Saturday, December 13, 2014

493. Christmas Gift For Your Family Cemetery Crawler?



I get the monthly electronic newsletter from the Indiana Historical Bureau. I noticed this new item for sale at their bookshop in the Indiana State Library. It's from the National Library Bindery and it's for keeping track of your ancestral tombstones. It costs $16.55, and they say it includes a reference guide for decoding tombstone symbols.

 

 Their instructions--Purchases may be made via a visit to our office.  The IHB Book shop accepts cash, check, and major credit cards. Seniors over 62 get a 20% discount.
You may also order by telephone (317-232-2535), fax (317-232-1659), or e-mail (ihb@history.in.gov).  For phone and web orders: for security reasons, credit cards cannot be accepted via email.  We do accept credit card payments over the phone.   Paying by check?  An invoice will be enclosed with your order. Please remit payment by check upon receipt.
If you have a tax exempt number, include that with your order. All sales are final. Prices cannot be guaranteed and some publications are in limited supply.  

[I have not inspected this log book, but it might make a good gift item. Genealogists are soooo hard to buy for!]

Thursday, December 11, 2014

492. Have Any Prairie Homesteaders In the Family?

    Like many of us here in the Northwest Territory area, I had a number of relatives who moved on to homestead in the Nebraska-Kansas-Iowa-Dakota area. Some were successful and some were not. Some moved on and some came back.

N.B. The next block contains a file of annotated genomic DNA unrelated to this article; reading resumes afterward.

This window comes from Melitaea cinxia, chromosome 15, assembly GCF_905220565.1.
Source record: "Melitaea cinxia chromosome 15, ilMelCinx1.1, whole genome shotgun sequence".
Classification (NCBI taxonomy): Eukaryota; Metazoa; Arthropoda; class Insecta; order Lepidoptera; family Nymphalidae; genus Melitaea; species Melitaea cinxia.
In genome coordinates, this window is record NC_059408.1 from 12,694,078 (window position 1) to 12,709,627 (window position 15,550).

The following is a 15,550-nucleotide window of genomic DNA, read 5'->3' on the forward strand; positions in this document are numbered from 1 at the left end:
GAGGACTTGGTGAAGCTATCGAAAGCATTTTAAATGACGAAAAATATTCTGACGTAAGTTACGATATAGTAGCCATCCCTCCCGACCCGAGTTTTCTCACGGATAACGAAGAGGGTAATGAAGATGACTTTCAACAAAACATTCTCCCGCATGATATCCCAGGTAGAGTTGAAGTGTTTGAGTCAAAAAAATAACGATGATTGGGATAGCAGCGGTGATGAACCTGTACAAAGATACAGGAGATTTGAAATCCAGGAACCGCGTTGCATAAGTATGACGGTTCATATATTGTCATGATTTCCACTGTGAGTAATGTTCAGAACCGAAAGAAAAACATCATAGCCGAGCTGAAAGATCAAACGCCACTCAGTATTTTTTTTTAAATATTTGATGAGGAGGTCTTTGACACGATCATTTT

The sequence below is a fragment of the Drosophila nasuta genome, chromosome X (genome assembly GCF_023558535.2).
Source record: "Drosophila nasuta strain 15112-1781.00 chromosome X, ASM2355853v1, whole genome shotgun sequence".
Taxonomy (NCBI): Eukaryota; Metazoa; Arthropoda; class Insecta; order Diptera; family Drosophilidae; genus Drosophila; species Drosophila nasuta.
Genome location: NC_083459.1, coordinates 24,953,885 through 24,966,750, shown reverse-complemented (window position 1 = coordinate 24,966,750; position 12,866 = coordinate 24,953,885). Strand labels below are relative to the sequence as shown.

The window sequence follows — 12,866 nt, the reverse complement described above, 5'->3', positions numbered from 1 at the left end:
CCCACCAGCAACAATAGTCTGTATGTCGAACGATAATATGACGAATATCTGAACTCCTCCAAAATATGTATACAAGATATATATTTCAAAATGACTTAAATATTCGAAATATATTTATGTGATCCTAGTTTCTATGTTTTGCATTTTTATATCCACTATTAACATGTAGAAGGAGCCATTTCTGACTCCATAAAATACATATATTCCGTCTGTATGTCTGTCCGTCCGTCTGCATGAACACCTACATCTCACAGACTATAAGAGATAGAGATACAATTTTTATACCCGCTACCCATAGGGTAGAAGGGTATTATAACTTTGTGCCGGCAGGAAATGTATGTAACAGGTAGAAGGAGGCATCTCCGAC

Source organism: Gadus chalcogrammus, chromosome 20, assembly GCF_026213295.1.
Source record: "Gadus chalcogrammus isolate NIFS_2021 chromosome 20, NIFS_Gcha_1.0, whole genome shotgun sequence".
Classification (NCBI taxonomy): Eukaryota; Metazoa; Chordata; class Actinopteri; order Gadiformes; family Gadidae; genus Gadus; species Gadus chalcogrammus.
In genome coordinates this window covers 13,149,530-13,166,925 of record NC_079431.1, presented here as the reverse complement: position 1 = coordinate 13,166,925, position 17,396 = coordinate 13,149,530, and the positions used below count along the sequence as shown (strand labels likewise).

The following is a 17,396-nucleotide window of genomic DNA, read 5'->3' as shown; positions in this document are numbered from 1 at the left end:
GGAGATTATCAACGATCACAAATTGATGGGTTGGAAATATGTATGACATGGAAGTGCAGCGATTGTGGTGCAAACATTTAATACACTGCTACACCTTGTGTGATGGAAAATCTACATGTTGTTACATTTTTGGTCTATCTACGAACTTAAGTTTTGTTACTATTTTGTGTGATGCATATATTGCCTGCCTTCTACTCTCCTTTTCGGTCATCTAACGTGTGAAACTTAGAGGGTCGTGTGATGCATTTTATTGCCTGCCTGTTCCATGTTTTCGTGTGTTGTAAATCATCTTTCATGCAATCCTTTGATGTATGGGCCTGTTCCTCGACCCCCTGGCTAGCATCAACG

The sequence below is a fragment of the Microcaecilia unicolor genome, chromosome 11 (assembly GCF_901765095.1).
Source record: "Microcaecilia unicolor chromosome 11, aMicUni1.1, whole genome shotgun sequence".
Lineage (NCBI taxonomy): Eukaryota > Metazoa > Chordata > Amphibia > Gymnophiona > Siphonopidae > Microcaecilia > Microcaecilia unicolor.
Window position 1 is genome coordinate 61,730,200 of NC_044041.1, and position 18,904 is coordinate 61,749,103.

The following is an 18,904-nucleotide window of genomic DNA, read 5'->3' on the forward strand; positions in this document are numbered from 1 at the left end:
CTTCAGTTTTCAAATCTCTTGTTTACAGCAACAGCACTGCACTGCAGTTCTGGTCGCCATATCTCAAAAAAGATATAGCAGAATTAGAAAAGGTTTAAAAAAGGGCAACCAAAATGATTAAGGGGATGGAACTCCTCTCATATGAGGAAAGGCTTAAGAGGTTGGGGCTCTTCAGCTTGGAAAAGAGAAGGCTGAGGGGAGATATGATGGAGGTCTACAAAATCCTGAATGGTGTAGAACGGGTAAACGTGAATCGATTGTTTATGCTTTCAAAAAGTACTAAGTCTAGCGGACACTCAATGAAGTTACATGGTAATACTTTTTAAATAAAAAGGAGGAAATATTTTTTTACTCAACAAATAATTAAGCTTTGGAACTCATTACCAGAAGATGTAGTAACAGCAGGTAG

As a 21st century American living a comfortable suburban lifestyle, I have a hard time trying to understand the difficulties those folks had to handle. Is it the same for you?
    Yesterday I saw an interesting movie called "The Homesman," which stars Tommy Lee Jones and Hilary Swank. It impressed me as a very close simulation of the life those prairie people of mine led out on that mid-1800's frontier. Most of my folks came from the hilly and green mountain areas of the East, so the flat, dry plains must have been a rude shock.
    If you want to put yourself in the place of some of your tough frontier relatives, you might give this film a look. (OK, yeah, in a comfortable safe theater seat, but what can you do!)

Monday, December 8, 2014

491. Digital Library of Appalachia

   While browsing through some genealogy blogs recently, I spotted an item of interest to me, the below pictured website. A large number of my ancestors and relatives lived in Appalachia, primarily northern West Virginia, where I was born and raised.
   The DLA website is a product of a group of colleges and universities from West Virginia down to North Carolina and Tennessee. A list of these is on the site. The items posted are from their respective Special Collections departments.
   If you have family connections up and down the Blue Ridge and the Smokies, you may want to check this out, especially if those family connections are verging into the brick wall category. It may take some time and slogging, but there are lots of family research tools available.
   As a "for instance," the below list shows an 1845 list of poor children in Smyth County, Virginia. Pre-Civil War records in many southern counties can be scarce. This is just one example of the kind of materials you can find in local Special Collections and Archives.
   The website address is dla.acaweb.org/cdm/.  Get in there in dig like your coal mining ancestors!




Wednesday, December 3, 2014

490. Genealogy Cruises Getting Popular

    I've never been on one, but I get emails and postal mailings often about cruises that focus on genealogy. I suppose you can call them "floating conferences." The one below came in recently. Might make a good Christmas present for your favorite genealogist. If you are a non-genealogist spouse, you will have plenty to do while your better half attends sessions. Hey, a win-win event!


Friday, November 28, 2014

489. Let's Trash The Race Forms